Hi all -
Very happy to have Sharon Street joining us at PEA Soup for a stint in the Featured Philosophers chair! Sharon is Associate Professor and Associate Chair of the Department of Philosophy at NYU. She provides a very helpful introduction to her work below the fold. Please join me in welcoming Sharon!
I am grateful for the invitation to appear here on PEA Soup, and would like to thank Dale Dorsey, David Shoemaker, and David Sobel for organizing this series. I would be glad to discuss any aspect of my work over the next few days.
Roughly speaking, the goal of my work so far has been to develop an account of normativity that coheres with a broadly naturalistic conception of the world. While most of my writings focus on the case of practical reasons, the view I develop is intended to apply to epistemic reasons as well.
My work on the topic may be divided into three parts. The first part is the negative part, in which I argue against various “realist” accounts of normativity (including non-naturalist realist, naturalist realist, and “quasi-realist” accounts), according to which there are robustly attitude-independent normative reasons for belief and action. The second part is the positive part, in which I develop what I call a “Humean constructivist” account of normativity. The third part consists in an effort to show how even if we construe debates about the attitude-independence of normative reasons as “substantive normative debates,” as theorists such as Simon Blackburn, Ronald Dworkin, and Allan Gibbard recommend that we do, we still have to give up the view that there are robustly attitude-independent normative reasons. The epistemological problems that plague realism, I try to show, cannot be sidestepped by interpreting claims about attitude-independent reasons as first-order normative claims; rather, I argue, traditional metaethical problems end up reasserting themselves in a substantive normative guise.
My published and forthcoming papers, as well as a few unpublished ones, are available at https://files.nyu.edu/ss194/public/sharonstreet/Writing.html. Here is a brief summary of what topics I address where:
I argue against non-naturalist versions of normative realism in “A Darwinian Dilemma for Realist Theories of Value,” “Objectivity and Truth: You’d Better Rethink It,” and a draft on Parfit’s metaethics entitled “Nothing ‘Really’ Matters, But That’s Not What Matters.”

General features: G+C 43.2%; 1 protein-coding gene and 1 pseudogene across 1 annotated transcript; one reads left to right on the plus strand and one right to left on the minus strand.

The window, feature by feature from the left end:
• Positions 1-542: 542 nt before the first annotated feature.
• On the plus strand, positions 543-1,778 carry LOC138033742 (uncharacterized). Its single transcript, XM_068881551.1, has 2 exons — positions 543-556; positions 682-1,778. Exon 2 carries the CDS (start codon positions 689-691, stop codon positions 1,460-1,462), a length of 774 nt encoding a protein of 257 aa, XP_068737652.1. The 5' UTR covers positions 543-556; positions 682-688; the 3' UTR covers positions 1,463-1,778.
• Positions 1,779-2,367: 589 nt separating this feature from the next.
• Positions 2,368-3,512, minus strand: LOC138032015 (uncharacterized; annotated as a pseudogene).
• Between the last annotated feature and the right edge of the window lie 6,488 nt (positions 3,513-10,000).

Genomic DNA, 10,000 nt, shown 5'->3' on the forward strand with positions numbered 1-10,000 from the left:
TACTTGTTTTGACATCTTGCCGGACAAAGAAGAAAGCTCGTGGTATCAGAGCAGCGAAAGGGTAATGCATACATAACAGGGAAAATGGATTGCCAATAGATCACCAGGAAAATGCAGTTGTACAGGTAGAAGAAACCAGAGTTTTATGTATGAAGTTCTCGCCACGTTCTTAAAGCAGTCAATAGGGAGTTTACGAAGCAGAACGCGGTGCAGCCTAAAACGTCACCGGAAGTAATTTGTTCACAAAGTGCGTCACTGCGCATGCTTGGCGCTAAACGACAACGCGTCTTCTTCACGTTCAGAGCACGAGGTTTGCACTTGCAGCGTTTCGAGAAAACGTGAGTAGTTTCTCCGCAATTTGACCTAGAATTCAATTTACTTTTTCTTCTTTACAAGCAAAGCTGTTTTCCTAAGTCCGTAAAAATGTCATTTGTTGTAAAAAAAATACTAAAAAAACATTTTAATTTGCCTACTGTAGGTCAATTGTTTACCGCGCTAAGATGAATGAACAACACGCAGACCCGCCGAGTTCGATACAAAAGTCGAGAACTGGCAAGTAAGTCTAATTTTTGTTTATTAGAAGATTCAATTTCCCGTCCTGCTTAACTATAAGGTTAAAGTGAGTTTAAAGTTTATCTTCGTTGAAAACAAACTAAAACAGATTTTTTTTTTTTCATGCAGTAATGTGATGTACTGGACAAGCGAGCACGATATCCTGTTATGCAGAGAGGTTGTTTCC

I argue against naturalist versions of normative realism in “A Darwinian Dilemma for Realist Theories of Value” (especially section 7), “Reply to Copp: Naturalism, Normativity, and the Varieties of Realism Worth Worrying About,” and a rough draft entitled “Normativity and Water: The Analogy and Its Limits.”
I argue against quasi-realism in “Mind-Independence Without the Mystery: Why Quasi-Realists Can’t Have It Both Ways,” and section 7 of “What is Constructivism in Ethics and Metaethics?”.
I argue against realism about epistemic reasons in “Evolution and the Normativity of Epistemic Reasons.”
I argue against theism, exploring some parallels with secular normative realism, in “If Everything Happens for a Reason, Then We Don’t Know What Reasons Are: Why the Price of Theism is Normative Skepticism.”
I develop my positive “Humean constructivist” account of normativity in “Constructivism about Reasons,” “What is Constructivism in Ethics and Metaethics?”, and “Coming to Terms With Contingency: Humean Constructivism about Practical Reason.”
I address objections to the positive account in “In Defense of Future Tuesday Indifference: Ideally Coherent Eccentrics and the Contingency of What Matters” (addressing the allegedly implausible consequences of subjectivist views like my own) and the draft “How to Be a Relativist About Normativity” (addressing the question of how one may consistently be a constructivist about normativity “all the way down,” including with respect to the attitude-dependence thesis itself).
I argue that epistemological problems cannot be sidestepped by interpreting claims about attitude-independent reasons as substantive normative claims in “Objectivity and Truth: You’d Better Rethink It,” “Mind-Independence Without the Mystery: Why Quasi-Realists Can’t Have It Both Ways,” and “Nothing ‘Really’ Matters, but That’s Not What Matters.” I discuss the sense in which theism is a substantive normative claim (one that, like realism, leads to epistemological problems) in “If Everything Happens for a Reason, Then We Don’t Know What Reasons Are.”
Finally, I offer a summary of the phenomenon of undermining explanations in “Does Anything Really Matter or Did We Just Evolve to Think So?”. (This paper was written primarily for an undergraduate audience, but it contains some material on undermining versus vindicating explanations that I don’t discuss elsewhere.)